From Chuck Todd, Mark Murray, and Domenico Montanaro
*** The Carolina cage match: Watching last night's Democratic debate was much like the first time you witnessed a fight at lunchtime in high school: It was exhilirating, memorable, and a bit horrifying at the same time. While it wasn't akin the rumble scene in the rain in "The Outsiders," it was easily the most heated debate to date. The candidates -- particularly Obama and Clinton -- were, well, angry and it got personal. Obama, in particular, seemed to have a lot he wanted to get off his chest. He began on the offense, but once Edwards got into the act, Obama was put on defensive, which we're guessing wasn't the game plan. Of course, when you're the candidate under fire, it usually means you're ahead. And at least in South Carolina, that's where Obama is.
Video: NBC Political Director Chuck Todd offers his first read on Hillary Clinton's and Barack Obama's squabbling during Monday night's Democratic debate in South Carolina.
*** Debate 101: As we and others keep on saying, Obama has improved a lot as debater since April. Nevertheless, he consistently got caught in a debate trap by responding to every charge with an explanation. It's a stand-up thing to do, but it ends up putting him off message. And it allows for the attack to get more air time rather than the original point or message Obama meant to be heard. Clinton, by contrast, rarely answers a charge directly and instead deflects by counter-punching, which shows her discipline. Of course, that difference epitomizes their candidacies: Clinton is the disciplined political street fighter, quick to score points against the opposition; Obama, meanwhile, tries to be transparent and accountable -- even as those goals, as last night's debate sometimes showed, aren't always easy to achieve.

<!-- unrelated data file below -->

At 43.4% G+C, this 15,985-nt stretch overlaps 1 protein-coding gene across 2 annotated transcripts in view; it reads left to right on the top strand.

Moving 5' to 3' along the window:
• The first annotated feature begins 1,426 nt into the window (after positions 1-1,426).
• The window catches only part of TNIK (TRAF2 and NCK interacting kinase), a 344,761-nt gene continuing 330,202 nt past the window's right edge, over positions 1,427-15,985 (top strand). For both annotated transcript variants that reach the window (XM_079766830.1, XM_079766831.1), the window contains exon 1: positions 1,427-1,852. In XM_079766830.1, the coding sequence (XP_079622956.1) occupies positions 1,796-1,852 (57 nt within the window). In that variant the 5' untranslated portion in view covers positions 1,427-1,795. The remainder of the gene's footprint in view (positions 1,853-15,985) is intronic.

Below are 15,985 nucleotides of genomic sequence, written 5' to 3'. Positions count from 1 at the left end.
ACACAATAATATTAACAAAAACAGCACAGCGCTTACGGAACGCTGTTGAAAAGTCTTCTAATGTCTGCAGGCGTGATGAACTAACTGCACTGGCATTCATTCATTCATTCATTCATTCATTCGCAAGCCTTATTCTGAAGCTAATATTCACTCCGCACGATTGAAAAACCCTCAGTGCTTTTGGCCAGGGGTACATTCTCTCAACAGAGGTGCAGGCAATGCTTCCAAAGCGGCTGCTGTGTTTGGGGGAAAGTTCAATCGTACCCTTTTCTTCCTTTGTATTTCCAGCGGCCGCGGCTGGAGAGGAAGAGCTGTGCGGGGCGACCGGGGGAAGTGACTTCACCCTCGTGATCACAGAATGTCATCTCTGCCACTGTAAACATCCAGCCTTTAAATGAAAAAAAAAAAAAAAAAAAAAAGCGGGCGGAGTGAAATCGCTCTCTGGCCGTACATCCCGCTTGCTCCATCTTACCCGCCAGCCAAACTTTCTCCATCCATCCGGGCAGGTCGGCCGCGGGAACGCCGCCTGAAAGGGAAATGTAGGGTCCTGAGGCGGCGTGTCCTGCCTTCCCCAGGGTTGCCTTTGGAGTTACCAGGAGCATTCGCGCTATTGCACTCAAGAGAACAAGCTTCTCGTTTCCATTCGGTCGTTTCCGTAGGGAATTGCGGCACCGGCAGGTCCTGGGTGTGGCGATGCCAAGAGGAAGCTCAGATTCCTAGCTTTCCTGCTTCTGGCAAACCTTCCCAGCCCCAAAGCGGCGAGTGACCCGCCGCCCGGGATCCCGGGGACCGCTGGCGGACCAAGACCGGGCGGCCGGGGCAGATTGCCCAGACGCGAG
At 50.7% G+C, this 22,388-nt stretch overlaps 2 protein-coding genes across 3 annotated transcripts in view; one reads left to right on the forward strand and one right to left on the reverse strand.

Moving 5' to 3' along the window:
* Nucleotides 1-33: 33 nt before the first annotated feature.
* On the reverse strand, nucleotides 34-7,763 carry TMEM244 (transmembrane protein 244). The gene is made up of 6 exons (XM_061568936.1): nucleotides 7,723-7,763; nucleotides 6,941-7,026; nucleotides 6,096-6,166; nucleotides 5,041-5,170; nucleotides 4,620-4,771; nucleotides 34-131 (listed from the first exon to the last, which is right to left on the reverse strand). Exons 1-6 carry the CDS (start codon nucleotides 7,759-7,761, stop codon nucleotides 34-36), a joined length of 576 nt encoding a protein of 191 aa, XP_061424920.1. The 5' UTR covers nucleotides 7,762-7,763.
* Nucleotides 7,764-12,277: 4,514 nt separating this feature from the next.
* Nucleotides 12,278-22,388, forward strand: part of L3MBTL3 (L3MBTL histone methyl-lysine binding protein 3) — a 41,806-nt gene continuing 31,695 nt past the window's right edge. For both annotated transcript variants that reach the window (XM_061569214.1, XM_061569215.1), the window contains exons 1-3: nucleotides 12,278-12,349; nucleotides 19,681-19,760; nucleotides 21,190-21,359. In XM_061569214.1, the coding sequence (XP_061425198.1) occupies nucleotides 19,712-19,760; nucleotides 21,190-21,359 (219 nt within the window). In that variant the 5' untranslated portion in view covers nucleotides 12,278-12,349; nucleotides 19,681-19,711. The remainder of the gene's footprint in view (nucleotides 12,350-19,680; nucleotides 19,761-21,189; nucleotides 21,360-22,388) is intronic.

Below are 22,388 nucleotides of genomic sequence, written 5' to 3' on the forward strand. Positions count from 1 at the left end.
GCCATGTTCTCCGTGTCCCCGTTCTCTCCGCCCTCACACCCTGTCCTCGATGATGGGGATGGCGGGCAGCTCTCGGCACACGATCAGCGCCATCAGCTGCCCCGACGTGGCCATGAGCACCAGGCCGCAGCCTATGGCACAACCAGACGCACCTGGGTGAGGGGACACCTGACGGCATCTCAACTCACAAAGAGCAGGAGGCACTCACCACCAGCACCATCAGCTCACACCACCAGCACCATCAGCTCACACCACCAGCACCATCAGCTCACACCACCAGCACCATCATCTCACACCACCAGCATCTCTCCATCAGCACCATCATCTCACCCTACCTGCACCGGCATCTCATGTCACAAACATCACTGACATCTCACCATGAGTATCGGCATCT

*** A more polite second half: Obama seemed to get that he got a bit too hot, because in the second part of the debate, he refused a new chance to go after Bill Clinton a second time. And in this second half, Obama was particularly strong: His answers on religion and his national security rebuttal to Clinton were very good. That strong second-half performance will blunt any potential negative backlash he received in the first part. But, overall, the campaign probably believes they showed that he's tough enough and they did want to continue to push the idea that the Clintons will say and do anything to win -- which could very well be their chief weakness. In fact, this will be the GOP narrative if Clinton wins the nomination.
*** When candidates attack: As for Clinton, she never looks good on the attack -- and she didn't last night. But because she was getting in the mud with Obama, the two neutralized each other at best. Of course, one of her goals last night was probably simply avoiding a major gaffe as she's headed out of the state and is somewhat downplaying her chances by staying out of South Carolina for three days. Another goal, as others have pointed out, might have been to bloody Obama in front of February 5th voters who were tuning in. While Obama reminded the audience that the Clintons will bend the truth to further their goals, Clinton tried to hammer home the message that Obama stands on the sidelines (those "present" votes) and isn't as consistent as he claims he is (on Iraq and health care.) That was all new information for February 5th viewers. And will she keep it up when Clinton holds a press conference -- taking place as we publish -- in DC?